By Matthew Biddle
In fall 2020, Bryan Falitico began a new role with Graham Corp., a global designer and manufacturer of equipment for a variety of industries.
As global project manager, Falitico administers the company’s fabrication and welding subcontracts—everything from identifying and negotiating with suppliers, defining the scope, overseeing the budget and timeline, and closing out the project.
To develop new skills for his role, Falitico turned to the School of Management’s Project Management certificate program. The 12-week, online course provides students with deep exposure to critical project management topics and the creative problem-solving process.
“This program has been some of the most valuable training of my career,” Falitico says. “The instructor made these skills easily relatable and transferable to real-world projects, and challenged each of us to break out of our comfort zones to open up opportunities.”
For Falitico, some of the most valuable takeaways were templates and tools he could put to use immediately: a kickoff meeting agenda, ways to identify key stakeholders, software to facilitate team brainstorming, and more.
“At any given time, I’m working with six or seven departments, so I need to make those meetings as effective as possible,” Falitico says. “As an organization, we’re building our processes from the ground up, so this program has been a godsend.”
In today’s fast-paced business world, professionals must constantly adapt to new technologies, industries and roles—or risk being left behind. In a 2021 survey by Deloitte, executives identified “the ability of their people to adapt, reskill and assume new roles” as the top factor in navigating future disruptions. To build those capabilities, 41% of leaders plan to invest in upskilling, reskilling and mobility.
“COVID has increased the need for employees to be nimble and resilient,” says Courtney Walsh, assistant dean for executive and professional development in the School of Management. “Employers expect their staff to take on additional training on their own. As a result, our open enrollment programs are now delivered remotely, building in interactivity and flexibility for working professionals.”
With demand for professional development surging, the School of Management offers a growing selection of non-credit-bearing programs for individuals to improve their managerial skills and develop competencies in such areas as data analytics, social media and supply chains. Meanwhile, for organizations, the school delivers custom programs that target their most pressing challenges.
At Aurubis, a German manufacturer, James Ricotta spends his workday gathering data and generating reports and tools to analyze it. He wanted to be more efficient and find new ways to present information—without burdening his hectic schedule. Enter the school’s self-paced Introduction to Data Modeling using Excel program, which allowed him to watch course material and complete assignments at his convenience.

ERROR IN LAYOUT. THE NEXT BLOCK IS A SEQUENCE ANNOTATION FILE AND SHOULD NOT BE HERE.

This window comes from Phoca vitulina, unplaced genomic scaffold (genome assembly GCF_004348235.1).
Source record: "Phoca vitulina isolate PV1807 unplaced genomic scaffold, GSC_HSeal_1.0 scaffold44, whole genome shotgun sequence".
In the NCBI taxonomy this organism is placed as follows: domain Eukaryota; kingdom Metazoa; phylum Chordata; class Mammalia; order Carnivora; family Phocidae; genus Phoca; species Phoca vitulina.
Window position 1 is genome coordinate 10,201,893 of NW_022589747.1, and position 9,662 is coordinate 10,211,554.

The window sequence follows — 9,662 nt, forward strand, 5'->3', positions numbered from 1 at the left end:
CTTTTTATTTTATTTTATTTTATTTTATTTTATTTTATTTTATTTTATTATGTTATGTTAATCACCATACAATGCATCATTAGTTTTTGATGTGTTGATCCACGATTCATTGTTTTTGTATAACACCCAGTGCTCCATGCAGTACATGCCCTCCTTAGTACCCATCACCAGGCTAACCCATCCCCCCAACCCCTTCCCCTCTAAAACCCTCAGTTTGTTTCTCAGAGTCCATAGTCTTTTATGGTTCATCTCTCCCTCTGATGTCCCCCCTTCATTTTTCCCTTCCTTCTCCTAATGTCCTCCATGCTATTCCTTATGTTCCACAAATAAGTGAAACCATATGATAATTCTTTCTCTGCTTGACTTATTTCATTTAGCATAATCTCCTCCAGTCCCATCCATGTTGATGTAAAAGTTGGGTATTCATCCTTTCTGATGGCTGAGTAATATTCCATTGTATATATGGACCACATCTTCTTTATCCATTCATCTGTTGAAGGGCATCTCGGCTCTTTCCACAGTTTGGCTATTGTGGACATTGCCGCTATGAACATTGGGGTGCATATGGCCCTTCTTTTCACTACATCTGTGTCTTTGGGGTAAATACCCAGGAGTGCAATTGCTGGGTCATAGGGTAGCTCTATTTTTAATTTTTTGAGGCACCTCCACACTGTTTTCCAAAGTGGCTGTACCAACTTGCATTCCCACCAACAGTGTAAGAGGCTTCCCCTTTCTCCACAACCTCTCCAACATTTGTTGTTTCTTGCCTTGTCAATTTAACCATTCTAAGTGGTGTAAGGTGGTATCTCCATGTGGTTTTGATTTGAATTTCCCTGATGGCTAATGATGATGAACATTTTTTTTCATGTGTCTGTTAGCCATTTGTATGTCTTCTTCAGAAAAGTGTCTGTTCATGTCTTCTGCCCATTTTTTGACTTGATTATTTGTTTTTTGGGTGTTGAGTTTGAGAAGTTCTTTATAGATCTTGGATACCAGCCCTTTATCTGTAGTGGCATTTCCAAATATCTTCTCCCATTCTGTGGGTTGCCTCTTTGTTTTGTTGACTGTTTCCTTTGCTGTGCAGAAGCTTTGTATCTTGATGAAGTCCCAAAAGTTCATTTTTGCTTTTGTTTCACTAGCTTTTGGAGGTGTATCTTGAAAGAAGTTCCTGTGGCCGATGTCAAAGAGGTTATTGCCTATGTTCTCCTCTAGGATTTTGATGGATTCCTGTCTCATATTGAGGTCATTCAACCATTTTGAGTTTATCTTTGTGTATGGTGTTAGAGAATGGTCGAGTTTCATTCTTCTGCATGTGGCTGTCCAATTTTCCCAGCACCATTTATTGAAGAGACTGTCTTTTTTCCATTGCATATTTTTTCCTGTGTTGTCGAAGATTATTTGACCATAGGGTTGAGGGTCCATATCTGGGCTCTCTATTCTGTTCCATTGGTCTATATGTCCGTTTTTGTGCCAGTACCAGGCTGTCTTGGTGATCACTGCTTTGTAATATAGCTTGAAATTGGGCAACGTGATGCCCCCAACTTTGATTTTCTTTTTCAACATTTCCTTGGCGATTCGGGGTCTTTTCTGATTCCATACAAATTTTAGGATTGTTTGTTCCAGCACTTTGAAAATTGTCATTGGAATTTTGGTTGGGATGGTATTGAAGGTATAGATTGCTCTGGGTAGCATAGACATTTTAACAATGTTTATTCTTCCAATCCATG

“Through the class, I realized how little I was taking advantage of the options available with pivot tables,” says Ricotta, manager, IS applications at Aurubis. “We’ve been able to make the user experience much better with some simple tweaks to what we’re doing.”
In Canandaigua, Doyle Pruitt is a licensed clinical social worker with a PhD from UB, who’s currently expanding her longstanding private practice into a small business. The new company, Finger Lakes Therapy LCSW PLLC, will contract with other professionals to provide individual and family therapy, psychoeducation, community education and other services.
To do so, she needed new skills in her repertoire, but didn’t feel a full-fledged academic program was quite right for her busy life or business goals. Instead, the School of Management’s online Mini MBA certificate program was the perfect fit, covering only relevant topics—like marketing, budgeting and strategic planning—in an asynchronous format that fit her schedule.
“Through the mini MBA, I worked with an expert on a new website, which had an immediate impact on my business,” Pruitt says. “Creating a business plan was also a challenging but valuable activity. It forced me to think about and articulate my business in a different way, which I believe improved its direction and will increase the funding I receive.”
To help organizations build workforce capacity, the School of Management develops custom programs that can be delivered on site or remotely.
Monofrax is a 72-year-old premium manufacturer of fused cast refractories for the glass industry, with annual revenues of more than $25 million. Before the pandemic, company leaders met with School of Management faculty and staff, hoping to address two key issues: identifying new strategic opportunities and improving negotiation skills ahead of talks over a new union contract.
The result was a pair of workshops that allowed Monofrax employees to gain hands-on practice, ask questions and apply what they learned.
“Our former owners had a 26-week strike as a result of the last union negotiations,” says William Andrews, CEL ’20, president and CEO of Monofrax. “But this time, after the training, we met with union leaders over a few days and agreed on a new four-year contract. The talks were productive and focused, without any contention or animosity.”
Best of all, the sessions kick-started a company initiative to upskill its employees for whatever the future holds.
“We have started what we call ‘Monofrax U,’ which allows us to train our next generation of leaders and helps us all communicate and listen better,” Andrews says. “This was a key piece in the plan, and we will definitely be talking to the School of Management about additional training.”